Norfolk's 'Roman village' could double in size under housing plans
- Credit: Lanpro
A new country park could be built on the outskirts of Norwich, as part of a 180-home housing scheme that would almost double the size of a village.
Around 91 acres of Caistor St Edmund, which was once the site of a Roman settlement, could be developed under proposals submitted to South Norfolk Council.
The plans include 180 homes, a 420 place primary school, a village hall and play facilities, including an FA standard football pitch. The scheme also features a new 60.5 acre Caistor Country Park, around the size of 34 football pitches, which would run alongside the Boudicca Way footpath.
The park is around 4.5 times smaller than Whitlingham Country Park, which is 280 acres.
Caistor contains the remains of the Roman market town of Venta Icenorum, although the proposed development is at the opposite end of the village to the ruins, on land north of Caistor Lane close to Framingham Earl and Arminghall.
The scheme is outlined in a 'screening option', which are used by developers before submitting a planning application to ask the council whether development should be subject to an environmental impact assessment.
Lanpro, which submitted the request on behalf of Glavenhill Ltd, said the site was promoted as "a highly sustainable mixed-use development" in the local plan.
- 1 Posh hotel gets one-star food hygiene rating
- 2 City brothers evicted from home so landlord could put rent up by 54pc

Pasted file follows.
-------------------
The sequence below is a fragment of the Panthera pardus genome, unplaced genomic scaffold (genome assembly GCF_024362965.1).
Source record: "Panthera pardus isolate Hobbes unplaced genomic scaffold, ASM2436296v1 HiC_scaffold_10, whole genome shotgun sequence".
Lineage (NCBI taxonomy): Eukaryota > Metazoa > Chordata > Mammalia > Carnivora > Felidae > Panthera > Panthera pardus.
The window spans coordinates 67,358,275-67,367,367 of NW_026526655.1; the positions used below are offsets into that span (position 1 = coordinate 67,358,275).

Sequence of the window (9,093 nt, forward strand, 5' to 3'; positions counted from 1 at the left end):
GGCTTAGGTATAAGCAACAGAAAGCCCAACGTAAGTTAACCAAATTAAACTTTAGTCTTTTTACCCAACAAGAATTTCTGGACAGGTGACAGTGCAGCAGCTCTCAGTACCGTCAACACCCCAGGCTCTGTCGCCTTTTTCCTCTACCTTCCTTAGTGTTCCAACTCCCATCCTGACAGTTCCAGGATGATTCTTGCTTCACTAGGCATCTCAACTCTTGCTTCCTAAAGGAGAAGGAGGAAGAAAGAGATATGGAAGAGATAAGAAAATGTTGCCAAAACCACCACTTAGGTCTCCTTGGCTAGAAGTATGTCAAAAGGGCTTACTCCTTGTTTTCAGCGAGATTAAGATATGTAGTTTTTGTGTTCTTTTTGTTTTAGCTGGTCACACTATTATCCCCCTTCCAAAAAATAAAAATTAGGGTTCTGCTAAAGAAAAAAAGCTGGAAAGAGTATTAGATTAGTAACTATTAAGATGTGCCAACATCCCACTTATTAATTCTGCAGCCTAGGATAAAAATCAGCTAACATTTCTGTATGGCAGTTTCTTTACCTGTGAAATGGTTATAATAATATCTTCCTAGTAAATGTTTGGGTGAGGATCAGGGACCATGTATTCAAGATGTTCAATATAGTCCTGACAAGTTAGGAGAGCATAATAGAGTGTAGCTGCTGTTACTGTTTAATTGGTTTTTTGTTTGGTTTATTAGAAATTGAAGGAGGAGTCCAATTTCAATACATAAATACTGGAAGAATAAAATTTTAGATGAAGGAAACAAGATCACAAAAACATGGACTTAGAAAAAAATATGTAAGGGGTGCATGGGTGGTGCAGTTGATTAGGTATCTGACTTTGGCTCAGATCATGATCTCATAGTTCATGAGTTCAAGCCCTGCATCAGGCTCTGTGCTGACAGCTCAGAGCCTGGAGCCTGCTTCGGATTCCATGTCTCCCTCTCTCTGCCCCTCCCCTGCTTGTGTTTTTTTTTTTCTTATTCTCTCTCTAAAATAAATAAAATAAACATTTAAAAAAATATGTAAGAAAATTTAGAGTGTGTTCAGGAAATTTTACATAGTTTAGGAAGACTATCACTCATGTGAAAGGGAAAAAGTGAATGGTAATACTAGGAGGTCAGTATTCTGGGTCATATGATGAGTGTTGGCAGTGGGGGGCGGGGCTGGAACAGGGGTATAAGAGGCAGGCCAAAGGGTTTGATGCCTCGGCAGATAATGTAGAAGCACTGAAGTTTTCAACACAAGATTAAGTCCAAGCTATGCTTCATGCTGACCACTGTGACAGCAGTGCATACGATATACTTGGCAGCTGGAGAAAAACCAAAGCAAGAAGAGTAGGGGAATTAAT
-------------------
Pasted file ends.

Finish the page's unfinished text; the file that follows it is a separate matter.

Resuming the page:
- 3 Smoke billows over Norwich as fire breaks out at Mousehold Heath
- 4 Foot-long crayfish lurking in Wensum must be killed 'on sight' - ecologist
- 5 Police make arrests in Norwich crime hotspot
- 6 'It's your own James Bond day out' - New luxury day boat hire in the city
- 7 Weather warning as thunderstorms expected to hit Norfolk after heatwave
- 8 Demolition of former Tesco begins as historic business returns to city
- 9 Park fenced off as new equipment gets installed
- 10 Dumped goldfish relocated as pond shrinks amid scorching weather
In its submission, Lanpro said: "The new country park was further promoted as an attractive recreation and leisure destination that was a realistic alternative to visiting the Broads," adding, "SNC has a serious deficiency of publicly accessible natural and seminatural public open spaces which is having a harmful effect on the environment".
Lanpro's representative added that the infrastructure, including country park, would be delivered "without cost to the public purse" through selling the houses.
Ben Burgess, speaking on behalf of Lanpro, said they hoped to submit a planning application early in the new year.
He added: "We are looking to deliver housing and the appropriate infrastructure with it - that's the primary school, which there is a proven need for in the areas, but also the country park.
"There is a district-wide shortfall for green infrastructure and it will offer a real benefit to the wider Greater Norwich area."
However, Natural England and Historic England have raised concerns in their responses to the screening opinion.
Dr James Albone from Historic England said there was potential for buried archaeological remains to be present within the proposed site and requested that a detailed historic assessment be carried out.
Joe Thorpe from Natural England advised that the development is likely to have a significant effect on nature conservation sites and further assessment is required.